Personally, I don’t believe in probabilities

That is, I don’t believe in assigning numerical values to them. That practice seems to me a mendacious attempt to quantify the unquantifiable.

This came up because of this email from a friend today:

When I was in high school, I once wondered whether a 50% chance of rain meant: A. there is a 100% chance that it will rain on 50% of the city or B. there is a 50% chance that it will rain on 100% of the city.  I think the real answer is that there is a 50% chance it will rain at least somewhere in the city (which is actually less than a 50% chance that it will rain in any one place).  It’s painfully obvious that my chances at a STEM major in college were much lower than 50%!

For my part, I don’t believe there’s such a thing as a 50 percent chance of rain, period. I don’t mind someone saying, “I have as much reason to believe it will rain today as I have reason to believe it won’t.” But don’t insult me by attaching a number to it. You don’t know enough to attach such precision to the matter.

You want to assign a numerical value to the likelihood of rain on Thursday? Here’s my advice: Wait until Friday. Look back, and if it rained on Thursday, there was a 100 percent chance. If it didn’t, there was a 0 percent chance. The rest is nonsense.

36 thoughts on “Personally, I don’t believe in probabilities

  1. Lynn Teague

    Apparently the Weather Service doesn’t feel up to explaining second standard deviations to people who say that they don’t believe in probabilities. They certainly don’t want to get into whether the Pearson Type-III (P3) distribution fits the observed data better than the G2 distribution (a quick Google search tells me that faculty members at the Engineering Dept at Tufts are big fans of P3 for good fit with the U.S. 30 year rainfall data). However . . . factor in the specific conditions affecting the probability of rainfall on a particular day, along with the price of catnip, and there is a curve predicting the probability of rain. If you are in the Atacama Desert you can multiply the resulting numbers by Lindsey Graham’s current poll numbers for a pretty good idea of how likely it is to rain.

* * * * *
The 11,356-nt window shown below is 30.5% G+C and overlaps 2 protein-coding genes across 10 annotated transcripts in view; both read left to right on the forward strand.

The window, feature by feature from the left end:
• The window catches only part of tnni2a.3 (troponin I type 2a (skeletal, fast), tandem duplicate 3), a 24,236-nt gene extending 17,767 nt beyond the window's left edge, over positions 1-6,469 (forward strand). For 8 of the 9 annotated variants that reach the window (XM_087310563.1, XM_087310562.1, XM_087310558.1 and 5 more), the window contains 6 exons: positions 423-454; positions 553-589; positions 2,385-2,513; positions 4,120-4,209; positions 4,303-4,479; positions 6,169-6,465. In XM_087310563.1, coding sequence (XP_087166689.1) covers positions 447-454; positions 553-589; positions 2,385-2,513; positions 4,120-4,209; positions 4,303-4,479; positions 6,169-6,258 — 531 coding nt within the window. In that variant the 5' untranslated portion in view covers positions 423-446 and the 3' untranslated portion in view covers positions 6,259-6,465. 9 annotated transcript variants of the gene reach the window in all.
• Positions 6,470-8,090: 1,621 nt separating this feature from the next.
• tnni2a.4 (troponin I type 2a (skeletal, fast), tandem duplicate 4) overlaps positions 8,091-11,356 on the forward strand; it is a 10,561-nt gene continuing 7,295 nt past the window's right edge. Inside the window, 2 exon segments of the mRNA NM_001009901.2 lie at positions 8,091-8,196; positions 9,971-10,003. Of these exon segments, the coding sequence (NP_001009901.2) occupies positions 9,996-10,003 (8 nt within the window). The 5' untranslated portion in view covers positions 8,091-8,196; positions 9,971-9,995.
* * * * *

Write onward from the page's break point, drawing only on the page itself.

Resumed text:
As to what the single simplified number that we get from the Weather Service means – according to NOAA, if they are 50% sure that precipitation will occur, and if it does occur it is probable that it will produce measurable rain over about 80% of the area, that translates to a 40% probability of rain.

    1. Brad Warthen Post author

      Ha, and also ha.

      I should clarify that I believe in probabilities (and there’s a distinct chance that I’m not using the term as statisticians do, which doesn’t particularly concern me) when they describe things that are more measurable.

      For instance, it doesn’t bother me when we say a poll has a 4.6 percent margin of error. In part, that’s because I know there’s a fudge factor. What that margin statement means is that 95 percent of the time, the result of canvassing the entire population would be within 4.6 percentage points either way. That’s demonstrable, and it’s based (I think) on experience. Of course, it assumes that you have a statistically valid sample.

      Anyway, it comforts me that there’s an admission that 1 out of 20 times, the result would NOT be within that spectrum…

      But the weather? Fuggedaboudit. Way too uncertain. Use words, not numbers. Say that, based on our best projections, there’s sufficient reason to believe the hurricane will head this way that we should begin preparations to evacuate. Say “high probability” if you like. Don’t give me percentages…

  2. Kathryn Fenner

    What is your stance on evolution?
    Weather forecasting is pretty sophisticated, based on mountains of data. It maybe used to be pretty loose-y goose-y, but I think it’s pretty valid nowadays. Just because you can’t wrap your math-challenged mind around it….

    1. Brad Warthen Post author

      First, I’m not math-challenged. My math SAT was impressive by almost anyone’s estimation.

      I just don’t find numbers as meaningful as words. And there are situations in which I believe the use of numbers creates unreasonable expectations of precision.

      And when I give in and trust such numbers, I am generally disappointed.

      Such as the time year before last when I helped my daughter move out of an apartment in Charleston. I loaded as much of her stuff as I could onto my pickup. Then I stopped at Walmart to get some bungee cords. I checked my weather app to see whether I needed to buy a tarp to protect her stuff. The app told me that there was 0 percent chance of rain in Charleston, and 0 percent in West Columbia.